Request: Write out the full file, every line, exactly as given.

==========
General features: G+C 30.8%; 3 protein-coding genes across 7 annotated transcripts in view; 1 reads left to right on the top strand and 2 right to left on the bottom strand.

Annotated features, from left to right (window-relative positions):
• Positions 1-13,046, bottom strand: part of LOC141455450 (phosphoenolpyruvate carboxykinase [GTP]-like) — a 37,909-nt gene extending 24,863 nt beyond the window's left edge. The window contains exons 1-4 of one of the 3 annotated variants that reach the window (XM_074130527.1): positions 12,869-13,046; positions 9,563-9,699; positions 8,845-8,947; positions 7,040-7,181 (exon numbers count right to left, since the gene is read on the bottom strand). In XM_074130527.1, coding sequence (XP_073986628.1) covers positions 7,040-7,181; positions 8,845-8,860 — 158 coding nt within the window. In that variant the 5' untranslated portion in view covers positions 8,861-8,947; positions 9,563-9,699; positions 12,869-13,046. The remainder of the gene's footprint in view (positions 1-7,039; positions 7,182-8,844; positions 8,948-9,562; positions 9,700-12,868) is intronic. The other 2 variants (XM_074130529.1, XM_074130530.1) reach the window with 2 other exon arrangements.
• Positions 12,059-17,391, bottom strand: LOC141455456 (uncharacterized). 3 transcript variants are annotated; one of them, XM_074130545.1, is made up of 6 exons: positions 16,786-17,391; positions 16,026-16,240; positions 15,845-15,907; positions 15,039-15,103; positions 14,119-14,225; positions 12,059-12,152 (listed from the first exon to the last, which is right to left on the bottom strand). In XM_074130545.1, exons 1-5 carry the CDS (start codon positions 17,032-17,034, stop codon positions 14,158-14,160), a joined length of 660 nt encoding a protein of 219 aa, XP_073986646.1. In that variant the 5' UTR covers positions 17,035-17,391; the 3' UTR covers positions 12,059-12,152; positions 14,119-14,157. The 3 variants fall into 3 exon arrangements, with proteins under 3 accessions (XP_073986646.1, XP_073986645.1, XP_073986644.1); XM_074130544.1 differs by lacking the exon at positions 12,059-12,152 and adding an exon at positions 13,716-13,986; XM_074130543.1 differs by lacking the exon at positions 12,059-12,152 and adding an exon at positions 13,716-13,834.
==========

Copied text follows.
General features: G+C 30.8%; 3 protein-coding genes across 7 annotated transcripts in view; 1 reads left to right on the top strand and 2 right to left on the bottom strand.

Annotated features, from left to right (window-relative positions):
• Positions 1-13,046, bottom strand: part of LOC141455450 (phosphoenolpyruvate carboxykinase [GTP]-like) — a 37,909-nt gene extending 24,863 nt beyond the window's left edge. The window contains exons 1-4 of one of the 3 annotated variants that reach the window (XM_074130527.1): positions 12,869-13,046; positions 9,563-9,699; positions 8,845-8,947; positions 7,040-7,181 (exon numbers count right to left, since the gene is read on the bottom strand). In XM_074130527.1, coding sequence (XP_073986628.1) covers positions 7,040-7,181; positions 8,845-8,860 — 158 coding nt within the window. In that variant the 5' untranslated portion in view covers positions 8,861-8,947; positions 9,563-9,699; positions 12,869-13,046. The remainder of the gene's footprint in view (positions 1-7,039; positions 7,182-8,844; positions 8,948-9,562; positions 9,700-12,868) is intronic. The other 2 variants (XM_074130529.1, XM_074130530.1) reach the window with 2 other exon arrangements.
• Positions 12,059-17,391, bottom strand: LOC141455456 (uncharacterized). 3 transcript variants are annotated; one of them, XM_074130545.1, is made up of 6 exons: positions 16,786-17,391; positions 16,026-16,240; positions 15,845-15,907; positions 15,039-15,103; positions 14,119-14,225; positions 12,059-12,152 (listed from the first exon to the last, which is right to left on the bottom strand). In XM_074130545.1, exons 1-5 carry the CDS (start codon positions 17,032-17,034, stop codon positions 14,158-14,160), a joined length of 660 nt encoding a protein of 219 aa, XP_073986646.1. In that variant the 5' UTR covers positions 17,035-17,391; the 3' UTR covers positions 12,059-12,152; positions 14,119-14,157. The 3 variants fall into 3 exon arrangements, with proteins under 3 accessions (XP_073986646.1, XP_073986645.1, XP_073986644.1); XM_074130544.1 differs by lacking the exon at positions 12,059-12,152 and adding an exon at positions 13,716-13,986; XM_074130543.1 differs by lacking the exon at positions 12,059-12,152 and adding an exon at positions 13,716-13,834.